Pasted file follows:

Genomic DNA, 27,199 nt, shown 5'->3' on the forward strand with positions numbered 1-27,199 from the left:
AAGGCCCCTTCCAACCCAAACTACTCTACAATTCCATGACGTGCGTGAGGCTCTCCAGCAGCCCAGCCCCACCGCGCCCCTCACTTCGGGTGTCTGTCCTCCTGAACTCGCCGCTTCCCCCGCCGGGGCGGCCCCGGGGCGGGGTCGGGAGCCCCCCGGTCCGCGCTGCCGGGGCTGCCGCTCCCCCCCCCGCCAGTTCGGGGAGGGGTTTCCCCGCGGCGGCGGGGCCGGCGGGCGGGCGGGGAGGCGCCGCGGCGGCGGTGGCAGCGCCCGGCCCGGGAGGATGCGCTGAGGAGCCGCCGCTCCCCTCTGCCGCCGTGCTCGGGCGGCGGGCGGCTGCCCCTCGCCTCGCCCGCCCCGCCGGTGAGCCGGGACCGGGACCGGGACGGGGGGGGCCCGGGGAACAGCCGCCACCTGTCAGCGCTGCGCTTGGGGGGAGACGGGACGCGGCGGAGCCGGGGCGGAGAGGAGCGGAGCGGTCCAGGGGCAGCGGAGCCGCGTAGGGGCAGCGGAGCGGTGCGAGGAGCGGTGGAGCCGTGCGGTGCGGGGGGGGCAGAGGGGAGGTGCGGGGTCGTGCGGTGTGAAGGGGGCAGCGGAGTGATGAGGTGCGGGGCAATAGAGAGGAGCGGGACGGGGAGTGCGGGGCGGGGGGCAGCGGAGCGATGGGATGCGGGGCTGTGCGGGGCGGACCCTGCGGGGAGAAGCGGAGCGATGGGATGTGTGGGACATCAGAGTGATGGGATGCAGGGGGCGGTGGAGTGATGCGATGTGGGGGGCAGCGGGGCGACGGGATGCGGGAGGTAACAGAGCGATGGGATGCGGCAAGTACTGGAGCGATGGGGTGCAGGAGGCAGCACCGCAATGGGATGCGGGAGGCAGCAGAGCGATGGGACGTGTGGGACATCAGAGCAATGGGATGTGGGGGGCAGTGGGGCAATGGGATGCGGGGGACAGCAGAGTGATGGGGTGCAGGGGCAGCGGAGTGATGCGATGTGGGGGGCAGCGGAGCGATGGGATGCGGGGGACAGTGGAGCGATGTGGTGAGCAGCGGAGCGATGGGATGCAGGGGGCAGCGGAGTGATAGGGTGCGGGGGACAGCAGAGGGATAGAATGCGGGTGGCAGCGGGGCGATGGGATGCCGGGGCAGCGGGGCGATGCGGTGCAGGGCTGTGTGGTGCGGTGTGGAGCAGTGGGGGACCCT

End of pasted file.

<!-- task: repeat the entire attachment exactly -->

Genomic DNA, 27,199 nt, shown 5'->3' on the forward strand with positions numbered 1-27,199 from the left:
AAGGCCCCTTCCAACCCAAACTACTCTACAATTCCATGACGTGCGTGAGGCTCTCCAGCAGCCCAGCCCCACCGCGCCCCTCACTTCGGGTGTCTGTCCTCCTGAACTCGCCGCTTCCCCCGCCGGGGCGGCCCCGGGGCGGGGTCGGGAGCCCCCCGGTCCGCGCTGCCGGGGCTGCCGCTCCCCCCCCCGCCAGTTCGGGGAGGGGTTTCCCCGCGGCGGCGGGGCCGGCGGGCGGGCGGGGAGGCGCCGCGGCGGCGGTGGCAGCGCCCGGCCCGGGAGGATGCGCTGAGGAGCCGCCGCTCCCCTCTGCCGCCGTGCTCGGGCGGCGGGCGGCTGCCCCTCGCCTCGCCCGCCCCGCCGGTGAGCCGGGACCGGGACCGGGACGGGGGGGGCCCGGGGAACAGCCGCCACCTGTCAGCGCTGCGCTTGGGGGGAGACGGGACGCGGCGGAGCCGGGGCGGAGAGGAGCGGAGCGGTCCAGGGGCAGCGGAGCCGCGTAGGGGCAGCGGAGCGGTGCGAGGAGCGGTGGAGCCGTGCGGTGCGGGGGGGGCAGAGGGGAGGTGCGGGGTCGTGCGGTGTGAAGGGGGCAGCGGAGTGATGAGGTGCGGGGCAATAGAGAGGAGCGGGACGGGGAGTGCGGGGCGGGGGGCAGCGGAGCGATGGGATGCGGGGCTGTGCGGGGCGGACCCTGCGGGGAGAAGCGGAGCGATGGGATGTGTGGGACATCAGAGTGATGGGATGCAGGGGGCGGTGGAGTGATGCGATGTGGGGGGCAGCGGGGCGACGGGATGCGGGAGGTAACAGAGCGATGGGATGCGGCAAGTACTGGAGCGATGGGGTGCAGGAGGCAGCACCGCAATGGGATGCGGGAGGCAGCAGAGCGATGGGACGTGTGGGACATCAGAGCAATGGGATGTGGGGGGCAGTGGGGCAATGGGATGCGGGGGACAGCAGAGTGATGGGGTGCAGGGGCAGCGGAGTGATGCGATGTGGGGGGCAGCGGAGCGATGGGATGCGGGGGACAGTGGAGCGATGTGGTGAGCAGCGGAGCGATGGGATGCAGGGGGCAGCGGAGTGATAGGGTGCGGGGGACAGCAGAGGGATAGAATGCGGGTGGCAGCGGGGCGATGGGATGCCGGGGCAGCGGGGCGATGCGGTGCAGGGCTGTGTGGTGCGGTGTGGAGCAGTGGGGGACCCT